The authors suggest that other factors such as socioeconomic status and degree of urbanization are likely to explain our results. However, when we adjust for these factors, our results remain virtually unchanged. Consider the estimated response to cumulative dose, adjusted for sex and birth year (Table 4): For all childhood cancers we estimated an increase in risk per mSv cumulative dose of 2.8% (95% confidence interval [CI]: 0.8%, 4.8%) for the entire cohort and 4.0% (95% CI: 1.7%, 6.4%) for children with stable residence. After adjusting for socioeconomic status—using the Swiss neighbourhood index of socioeconomic position (Panczak et al. 2012), which is based on the education and occupation of household heads, rent, and crowding—and for degree of urbanization (urban, peri-urban, rural), the corresponding estimates were 2.9% (95% CI: 0.9%, 5.0%) and 4.0% (95% CI: 1.7%, 6.3%), respectively. The authors confuse the effects of socioeconomic status on mortality with those on cancer incidence in children. Only the latter could confound our results, but the evidence for their existence is far from conclusive (Adam et al. 2008).
The public health action proposed, i.e., the relocation of children to areas with lower radiation, is nonsensical. Childhood cancer is rare, and we are not dealing with deaths at “alarming rates.” In the whole of Switzerland, there are about 200 new cases per year, of whom more than 80% survive (SCCR 2015). Only a small proportion of the population is living in highly exposed areas. The attributable fraction, assuming a causal relationship, is therefore small. Public health action is better targeted toward modifiable environmental factors leading to larger numbers of deaths from several causes, such as exposure to radon, air pollution, and secondhand tobacco smoke.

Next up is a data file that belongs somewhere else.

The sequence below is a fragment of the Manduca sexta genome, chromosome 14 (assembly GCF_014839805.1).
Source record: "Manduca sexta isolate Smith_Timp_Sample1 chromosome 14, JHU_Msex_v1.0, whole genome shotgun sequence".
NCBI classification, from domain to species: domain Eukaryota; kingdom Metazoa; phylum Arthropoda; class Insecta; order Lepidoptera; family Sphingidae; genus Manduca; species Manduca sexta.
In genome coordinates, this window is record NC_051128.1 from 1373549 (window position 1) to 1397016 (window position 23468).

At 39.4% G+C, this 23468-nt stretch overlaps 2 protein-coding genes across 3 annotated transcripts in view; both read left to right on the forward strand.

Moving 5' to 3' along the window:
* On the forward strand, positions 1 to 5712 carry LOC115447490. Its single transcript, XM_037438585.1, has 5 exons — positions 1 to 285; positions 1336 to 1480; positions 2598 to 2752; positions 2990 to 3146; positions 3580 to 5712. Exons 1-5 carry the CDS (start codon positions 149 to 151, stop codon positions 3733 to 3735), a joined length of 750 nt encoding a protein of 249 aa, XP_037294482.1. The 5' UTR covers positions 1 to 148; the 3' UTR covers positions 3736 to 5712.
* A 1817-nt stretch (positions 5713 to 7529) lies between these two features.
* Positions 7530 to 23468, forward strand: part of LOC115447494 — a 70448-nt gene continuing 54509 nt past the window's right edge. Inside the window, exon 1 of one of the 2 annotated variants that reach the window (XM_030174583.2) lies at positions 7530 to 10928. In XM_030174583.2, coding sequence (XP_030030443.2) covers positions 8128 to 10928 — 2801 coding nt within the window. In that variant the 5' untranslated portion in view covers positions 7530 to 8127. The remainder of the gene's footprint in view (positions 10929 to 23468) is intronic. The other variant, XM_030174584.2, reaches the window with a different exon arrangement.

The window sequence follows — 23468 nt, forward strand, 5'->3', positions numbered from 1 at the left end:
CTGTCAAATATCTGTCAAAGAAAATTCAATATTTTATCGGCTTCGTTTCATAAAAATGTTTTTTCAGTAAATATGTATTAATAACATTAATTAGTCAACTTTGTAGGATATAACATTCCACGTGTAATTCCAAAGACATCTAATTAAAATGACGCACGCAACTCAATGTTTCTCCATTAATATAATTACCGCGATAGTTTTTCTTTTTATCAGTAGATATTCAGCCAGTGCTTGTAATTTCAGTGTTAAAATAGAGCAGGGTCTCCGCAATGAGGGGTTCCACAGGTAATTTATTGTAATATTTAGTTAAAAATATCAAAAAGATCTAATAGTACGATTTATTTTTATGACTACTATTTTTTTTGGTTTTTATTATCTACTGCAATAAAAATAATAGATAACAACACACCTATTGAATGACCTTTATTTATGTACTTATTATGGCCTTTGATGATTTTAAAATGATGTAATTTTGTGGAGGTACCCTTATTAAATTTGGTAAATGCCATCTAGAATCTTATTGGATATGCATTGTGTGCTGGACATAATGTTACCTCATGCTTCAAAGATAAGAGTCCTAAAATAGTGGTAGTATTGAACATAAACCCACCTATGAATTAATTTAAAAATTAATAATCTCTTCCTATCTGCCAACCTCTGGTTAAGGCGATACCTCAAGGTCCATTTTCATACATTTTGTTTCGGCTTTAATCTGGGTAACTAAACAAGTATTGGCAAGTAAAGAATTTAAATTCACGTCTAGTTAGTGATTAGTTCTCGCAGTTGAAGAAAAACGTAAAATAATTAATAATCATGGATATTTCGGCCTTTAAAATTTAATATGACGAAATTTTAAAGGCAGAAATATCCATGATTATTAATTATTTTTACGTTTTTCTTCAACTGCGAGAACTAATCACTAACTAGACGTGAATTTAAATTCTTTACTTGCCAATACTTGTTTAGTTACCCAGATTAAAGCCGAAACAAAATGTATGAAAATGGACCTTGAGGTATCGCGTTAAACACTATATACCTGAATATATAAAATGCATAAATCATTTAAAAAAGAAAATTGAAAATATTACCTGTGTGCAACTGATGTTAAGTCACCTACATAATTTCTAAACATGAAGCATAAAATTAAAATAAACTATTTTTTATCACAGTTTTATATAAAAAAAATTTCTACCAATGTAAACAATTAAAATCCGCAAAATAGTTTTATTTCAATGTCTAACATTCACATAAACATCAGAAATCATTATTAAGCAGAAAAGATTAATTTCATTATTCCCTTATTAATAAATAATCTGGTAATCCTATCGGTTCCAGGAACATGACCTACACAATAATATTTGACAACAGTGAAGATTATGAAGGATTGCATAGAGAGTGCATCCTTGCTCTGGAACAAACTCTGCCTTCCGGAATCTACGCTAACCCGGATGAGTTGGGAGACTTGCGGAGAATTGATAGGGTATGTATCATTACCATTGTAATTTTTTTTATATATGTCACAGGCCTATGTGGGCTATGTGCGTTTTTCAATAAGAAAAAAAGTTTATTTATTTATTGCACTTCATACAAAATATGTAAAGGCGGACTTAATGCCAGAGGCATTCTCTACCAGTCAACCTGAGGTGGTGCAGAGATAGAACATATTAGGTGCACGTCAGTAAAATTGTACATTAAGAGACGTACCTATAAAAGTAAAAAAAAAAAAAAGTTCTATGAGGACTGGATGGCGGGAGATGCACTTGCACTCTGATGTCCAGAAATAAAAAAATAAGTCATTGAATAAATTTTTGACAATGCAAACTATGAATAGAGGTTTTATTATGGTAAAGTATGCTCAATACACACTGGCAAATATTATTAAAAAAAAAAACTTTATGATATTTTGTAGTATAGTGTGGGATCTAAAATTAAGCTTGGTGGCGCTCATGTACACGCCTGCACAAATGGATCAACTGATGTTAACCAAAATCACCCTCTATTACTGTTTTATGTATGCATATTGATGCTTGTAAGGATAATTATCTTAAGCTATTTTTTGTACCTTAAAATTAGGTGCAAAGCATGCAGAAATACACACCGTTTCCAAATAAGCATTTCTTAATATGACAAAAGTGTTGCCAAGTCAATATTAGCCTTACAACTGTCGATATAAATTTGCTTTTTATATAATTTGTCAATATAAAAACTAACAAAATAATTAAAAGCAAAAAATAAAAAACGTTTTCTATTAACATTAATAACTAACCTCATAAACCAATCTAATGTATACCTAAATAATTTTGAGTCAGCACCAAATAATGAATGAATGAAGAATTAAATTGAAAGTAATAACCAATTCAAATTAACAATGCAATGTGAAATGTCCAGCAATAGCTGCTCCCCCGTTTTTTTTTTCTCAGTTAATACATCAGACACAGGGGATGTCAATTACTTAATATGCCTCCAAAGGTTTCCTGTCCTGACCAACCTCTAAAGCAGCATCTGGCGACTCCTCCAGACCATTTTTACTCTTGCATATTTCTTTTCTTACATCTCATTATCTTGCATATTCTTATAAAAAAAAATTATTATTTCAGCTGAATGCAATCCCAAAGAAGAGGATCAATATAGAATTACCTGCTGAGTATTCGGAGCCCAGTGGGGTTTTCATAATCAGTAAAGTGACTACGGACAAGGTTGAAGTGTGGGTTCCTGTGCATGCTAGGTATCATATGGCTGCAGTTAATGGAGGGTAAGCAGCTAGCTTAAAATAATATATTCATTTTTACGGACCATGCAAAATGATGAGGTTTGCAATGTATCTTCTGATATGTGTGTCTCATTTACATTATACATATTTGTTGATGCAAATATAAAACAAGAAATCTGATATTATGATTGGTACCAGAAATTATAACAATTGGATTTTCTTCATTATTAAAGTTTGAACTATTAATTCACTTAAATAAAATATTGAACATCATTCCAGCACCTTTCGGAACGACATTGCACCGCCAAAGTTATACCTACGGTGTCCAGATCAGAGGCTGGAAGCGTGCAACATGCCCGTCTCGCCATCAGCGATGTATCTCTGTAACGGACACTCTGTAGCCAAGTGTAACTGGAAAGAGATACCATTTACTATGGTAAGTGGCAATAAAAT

It seems to us that the “Scientists for Accurate Radiation Information” a priori exclude the possibility that low-dose radiation could increase the risk of cancer. They will therefore not accept studies that challenge their foregone conclusion.
Adam M, Rebholz CE, Egger M, Zwahlen M, Kuehni CE. 2008. Childhood leukaemia and socioeconomic status: what is the evidence? Radiat Prot Dosimetry 132(2):246–254; doi: 10.1093/rpd/ncn261.
Doss M, Little MP. 2014. Point/counterpoint: low-dose radiation is beneficial, not harmful. Med Phys 41(7):070601; doi: 10.1118/1.4881095.
Kendall GM, Little MP, Wakeford R, Bunch KJ, Miles JC, Vincent TJ, et al. 2013. A record-based case–control study of natural background radiation and the incidence of childhood leukaemia and other cancers in Great Britain during 1980–2006. Leukemia 27(1):3–9; doi: 10.1038/leu.2012.151.
Panczak R, Galobardes B, Voorpostel M, Spoerri A, Zwahlen M, Egger M, et al. 2012. A Swiss neighbourhood index of socioeconomic position: development and association with mortality. J Epidemiol Community Health 66:1129–1136; doi: 10.1136/jech-2011-200699.
SCCR (Swiss Childhood Cancer Registry). 2015. Annual Report 2013–2014. Bern, Switzerland:Swiss Childhood Cancer Registry. Available: http://www.childhoodcancerregistry.ch/fileadmin/KKR08/uploads/pdf/Jahresberichte/Annual_Report_SCCR_2013_2014.pdf [accessed 11 June 2015].
UNSCEAR (United Nations Scientific Committee on the Effects of Atomic Radiation). 2000. Sources and Effects of Ionizing Radiation. Volume I: Sources. Annex B, Exposures from Natural Radiation Sources. Vienna, Austria:United Nations Scientific Committee on the Effects of Atomic Radiation. Available: http://www.unscear.org/docs/reports/annexa.pdf [accessed 20 March 2015].